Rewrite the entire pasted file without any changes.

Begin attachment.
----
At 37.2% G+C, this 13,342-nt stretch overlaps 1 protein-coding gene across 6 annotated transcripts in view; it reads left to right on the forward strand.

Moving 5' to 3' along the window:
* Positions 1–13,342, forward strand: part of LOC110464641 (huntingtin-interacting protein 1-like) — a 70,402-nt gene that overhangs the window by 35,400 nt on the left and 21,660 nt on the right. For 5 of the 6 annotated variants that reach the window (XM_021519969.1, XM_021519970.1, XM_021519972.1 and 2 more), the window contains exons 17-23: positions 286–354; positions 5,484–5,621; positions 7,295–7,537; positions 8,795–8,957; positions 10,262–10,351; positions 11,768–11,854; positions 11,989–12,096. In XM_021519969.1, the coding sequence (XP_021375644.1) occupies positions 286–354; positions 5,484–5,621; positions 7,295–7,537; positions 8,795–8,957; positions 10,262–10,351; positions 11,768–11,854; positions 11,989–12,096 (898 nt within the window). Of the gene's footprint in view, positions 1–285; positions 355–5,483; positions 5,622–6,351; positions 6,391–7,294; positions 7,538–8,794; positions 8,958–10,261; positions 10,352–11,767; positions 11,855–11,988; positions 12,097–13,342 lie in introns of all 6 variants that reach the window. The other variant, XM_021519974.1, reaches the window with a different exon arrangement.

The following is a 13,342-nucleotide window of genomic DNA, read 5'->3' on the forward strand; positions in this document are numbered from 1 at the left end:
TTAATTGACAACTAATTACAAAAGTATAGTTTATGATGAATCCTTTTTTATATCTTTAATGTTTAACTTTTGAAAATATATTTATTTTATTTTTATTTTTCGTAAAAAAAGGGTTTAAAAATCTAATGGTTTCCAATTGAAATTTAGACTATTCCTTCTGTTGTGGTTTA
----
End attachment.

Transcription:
At 37.2% G+C, this 13,342-nt stretch overlaps 1 protein-coding gene across 6 annotated transcripts in view; it reads left to right on the forward strand.

Moving 5' to 3' along the window:
* Positions 1–13,342, forward strand: part of LOC110464641 (huntingtin-interacting protein 1-like) — a 70,402-nt gene that overhangs the window by 35,400 nt on the left and 21,660 nt on the right. For 5 of the 6 annotated variants that reach the window (XM_021519969.1, XM_021519970.1, XM_021519972.1 and 2 more), the window contains exons 17-23: positions 286–354; positions 5,484–5,621; positions 7,295–7,537; positions 8,795–8,957; positions 10,262–10,351; positions 11,768–11,854; positions 11,989–12,096. In XM_021519969.1, the coding sequence (XP_021375644.1) occupies positions 286–354; positions 5,484–5,621; positions 7,295–7,537; positions 8,795–8,957; positions 10,262–10,351; positions 11,768–11,854; positions 11,989–12,096 (898 nt within the window). Of the gene's footprint in view, positions 1–285; positions 355–5,483; positions 5,622–6,351; positions 6,391–7,294; positions 7,538–8,794; positions 8,958–10,261; positions 10,352–11,767; positions 11,855–11,988; positions 12,097–13,342 lie in introns of all 6 variants that reach the window. The other variant, XM_021519974.1, reaches the window with a different exon arrangement.

The following is a 13,342-nucleotide window of genomic DNA, read 5'->3' on the forward strand; positions in this document are numbered from 1 at the left end:
TTAATTGACAACTAATTACAAAAGTATAGTTTATGATGAATCCTTTTTTATATCTTTAATGTTTAACTTTTGAAAATATATTTATTTTATTTTTATTTTTCGTAAAAAAAGGGTTTAAAAATCTAATGGTTTCCAATTGAAATTTAGACTATTCCTTCTGTTGTGGTTTA